But the roster for today is filled with countries that have dubious claims to global climate leadership.

Russian Deputy Prime Minister Alexei Gordeyev will speak, presumably because his country is ratifying Paris. But Climate Action Tracker, which measures Paris commitments against the pact’s temperature goals, rates the Russian 2015 pledge as “critically insufficient” for not involving any reduction in emissions before 2030.

Scientists say the 1.5 C goal demands a 45% reduction in global emissions by 2030.

Indian Prime Minister Narendra Modi and Chinese Special Representative Wang Yi will also both speak. China released a statement last week that poured cold water on activists’ hopes it might use the summit to announce plans to strengthen its Paris commitment next year. India, meanwhile, ruled out an update to its Paris pledge before 2023.

‘People are angry’

Tom Rivett-Carnac, a senior adviser to U.N. Executive Secretary Christiana Figueres during the 2015 Paris summit, said Guterres’ choice to introduce a selection process at all stood in contrast to the “big tent” approach to climate diplomacy used in Paris.

“It thins the list of those who are actually able to make that stage,” he said, “and I think what you’ll see is some impressive commitments from some relatively smaller countries coming forward, and it becomes harder and harder for the big countries to step up, because it’s a high bar.”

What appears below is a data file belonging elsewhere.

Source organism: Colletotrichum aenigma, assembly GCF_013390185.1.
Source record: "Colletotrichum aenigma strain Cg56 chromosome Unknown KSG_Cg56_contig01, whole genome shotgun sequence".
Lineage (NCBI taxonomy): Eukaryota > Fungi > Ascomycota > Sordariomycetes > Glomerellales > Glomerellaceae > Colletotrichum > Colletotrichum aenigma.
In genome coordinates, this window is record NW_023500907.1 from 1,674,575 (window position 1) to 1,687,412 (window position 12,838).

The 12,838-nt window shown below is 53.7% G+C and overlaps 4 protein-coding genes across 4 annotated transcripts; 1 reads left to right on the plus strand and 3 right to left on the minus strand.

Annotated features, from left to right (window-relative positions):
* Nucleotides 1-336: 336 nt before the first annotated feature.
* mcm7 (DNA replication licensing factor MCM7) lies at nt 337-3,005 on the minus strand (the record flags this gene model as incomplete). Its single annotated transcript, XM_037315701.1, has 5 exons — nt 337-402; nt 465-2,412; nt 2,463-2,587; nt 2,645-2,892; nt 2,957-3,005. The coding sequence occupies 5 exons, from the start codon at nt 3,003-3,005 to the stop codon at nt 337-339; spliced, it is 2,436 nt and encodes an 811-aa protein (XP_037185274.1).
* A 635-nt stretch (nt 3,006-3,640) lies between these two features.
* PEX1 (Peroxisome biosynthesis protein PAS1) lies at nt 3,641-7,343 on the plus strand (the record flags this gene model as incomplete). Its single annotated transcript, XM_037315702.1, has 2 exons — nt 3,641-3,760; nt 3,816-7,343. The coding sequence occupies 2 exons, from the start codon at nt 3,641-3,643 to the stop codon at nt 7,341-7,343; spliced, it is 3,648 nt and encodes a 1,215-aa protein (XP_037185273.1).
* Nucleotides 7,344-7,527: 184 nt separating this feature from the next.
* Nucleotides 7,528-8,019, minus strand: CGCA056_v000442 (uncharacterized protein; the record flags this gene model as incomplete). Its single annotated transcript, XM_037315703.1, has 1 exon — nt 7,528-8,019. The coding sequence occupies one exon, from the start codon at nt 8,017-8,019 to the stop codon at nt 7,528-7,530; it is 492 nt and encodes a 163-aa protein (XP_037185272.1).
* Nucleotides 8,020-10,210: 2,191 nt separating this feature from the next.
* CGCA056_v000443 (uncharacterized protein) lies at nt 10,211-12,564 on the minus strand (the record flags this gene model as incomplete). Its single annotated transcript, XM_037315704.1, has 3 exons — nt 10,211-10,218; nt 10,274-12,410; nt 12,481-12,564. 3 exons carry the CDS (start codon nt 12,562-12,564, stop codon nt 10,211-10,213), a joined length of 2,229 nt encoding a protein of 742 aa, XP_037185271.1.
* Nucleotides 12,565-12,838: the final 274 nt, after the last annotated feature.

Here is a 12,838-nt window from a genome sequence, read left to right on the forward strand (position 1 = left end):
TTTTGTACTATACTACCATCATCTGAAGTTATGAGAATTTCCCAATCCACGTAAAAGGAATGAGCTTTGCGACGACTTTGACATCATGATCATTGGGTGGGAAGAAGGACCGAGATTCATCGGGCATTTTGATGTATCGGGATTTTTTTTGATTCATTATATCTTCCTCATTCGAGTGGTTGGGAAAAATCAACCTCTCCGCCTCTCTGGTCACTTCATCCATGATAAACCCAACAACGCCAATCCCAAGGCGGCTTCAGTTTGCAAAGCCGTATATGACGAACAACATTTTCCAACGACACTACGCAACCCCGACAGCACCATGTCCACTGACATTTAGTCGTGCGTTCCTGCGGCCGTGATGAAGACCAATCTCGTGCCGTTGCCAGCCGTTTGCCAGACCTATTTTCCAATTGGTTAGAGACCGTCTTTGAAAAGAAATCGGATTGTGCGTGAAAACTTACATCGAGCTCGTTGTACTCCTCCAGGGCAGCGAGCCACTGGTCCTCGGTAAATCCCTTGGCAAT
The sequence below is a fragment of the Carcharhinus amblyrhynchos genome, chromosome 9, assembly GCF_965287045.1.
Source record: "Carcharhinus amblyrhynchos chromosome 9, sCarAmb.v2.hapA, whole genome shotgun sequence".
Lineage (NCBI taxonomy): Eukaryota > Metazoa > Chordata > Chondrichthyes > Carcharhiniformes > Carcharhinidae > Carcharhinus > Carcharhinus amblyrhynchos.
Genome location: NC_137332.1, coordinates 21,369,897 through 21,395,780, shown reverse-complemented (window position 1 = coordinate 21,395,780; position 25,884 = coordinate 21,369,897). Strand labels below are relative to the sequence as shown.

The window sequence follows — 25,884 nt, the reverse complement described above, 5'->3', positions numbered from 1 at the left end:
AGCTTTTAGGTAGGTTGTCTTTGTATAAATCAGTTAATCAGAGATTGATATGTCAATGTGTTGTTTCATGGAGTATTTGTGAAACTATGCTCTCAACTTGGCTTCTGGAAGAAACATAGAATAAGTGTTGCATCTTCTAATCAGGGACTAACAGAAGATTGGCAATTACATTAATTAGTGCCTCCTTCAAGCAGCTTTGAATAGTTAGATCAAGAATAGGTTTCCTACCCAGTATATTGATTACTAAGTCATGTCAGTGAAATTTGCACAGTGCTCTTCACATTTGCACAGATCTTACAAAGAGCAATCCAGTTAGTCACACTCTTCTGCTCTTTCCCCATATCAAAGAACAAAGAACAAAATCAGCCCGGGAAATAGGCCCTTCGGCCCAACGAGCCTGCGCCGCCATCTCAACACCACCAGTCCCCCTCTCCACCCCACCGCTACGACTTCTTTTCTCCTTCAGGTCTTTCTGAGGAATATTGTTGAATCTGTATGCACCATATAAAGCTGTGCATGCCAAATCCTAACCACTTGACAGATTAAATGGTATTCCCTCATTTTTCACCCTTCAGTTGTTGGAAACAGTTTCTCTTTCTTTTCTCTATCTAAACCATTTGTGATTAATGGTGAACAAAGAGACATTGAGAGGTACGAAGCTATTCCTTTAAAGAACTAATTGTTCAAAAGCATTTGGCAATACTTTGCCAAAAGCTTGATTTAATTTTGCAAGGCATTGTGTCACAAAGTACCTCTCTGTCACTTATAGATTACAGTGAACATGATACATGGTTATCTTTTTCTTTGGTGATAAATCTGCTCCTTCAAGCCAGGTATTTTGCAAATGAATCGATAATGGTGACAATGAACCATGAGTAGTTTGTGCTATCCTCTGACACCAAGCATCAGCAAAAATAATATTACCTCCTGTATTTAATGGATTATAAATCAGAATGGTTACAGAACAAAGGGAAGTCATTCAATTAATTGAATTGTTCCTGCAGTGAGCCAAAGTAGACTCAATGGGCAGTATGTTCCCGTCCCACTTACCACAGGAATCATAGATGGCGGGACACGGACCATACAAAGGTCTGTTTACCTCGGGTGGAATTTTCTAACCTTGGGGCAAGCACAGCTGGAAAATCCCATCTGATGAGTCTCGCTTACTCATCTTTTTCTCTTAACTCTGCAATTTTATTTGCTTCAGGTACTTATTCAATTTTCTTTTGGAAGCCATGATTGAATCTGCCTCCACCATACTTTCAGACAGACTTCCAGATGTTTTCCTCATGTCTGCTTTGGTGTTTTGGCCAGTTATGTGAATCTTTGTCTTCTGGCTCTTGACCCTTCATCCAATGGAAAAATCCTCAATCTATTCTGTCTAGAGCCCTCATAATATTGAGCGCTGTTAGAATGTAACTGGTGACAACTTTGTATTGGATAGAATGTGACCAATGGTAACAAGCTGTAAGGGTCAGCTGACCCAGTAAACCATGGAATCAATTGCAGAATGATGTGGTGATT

But Rivett-Carnac said the tougher approach is suited to 2019. In the years since Paris, political resolve to address climate change has vanished in key countries while emissions continue to rise.

“People are angry,” he said. “It feels very different. It feels like there is outrage.”

Some countries, like the island nations of Fiji and the Marshall Islands, will use today’s summit to offer ambitious new Paris pledges in hopes of inspiring larger countries to follow.

A few will. While the European Union has not completed work on its own 2030 or 2050 pledges, some of its member states have. France and the United Kingdom will point to plans to zero out emissions by 2050.

And today’s summit influenced the timing of Germany’s new climate and energy package, which was unveiled Friday and includes a climate-neutrality pledge for 2050 and carbon taxes on key sectors.

“We will be legislating on all sectors legally binding reduction targets,” said Karsten Sach, Germany’s lead climate negotiator. “So I think there are developed countries including Germany that are really working hard and moving the agenda forward.”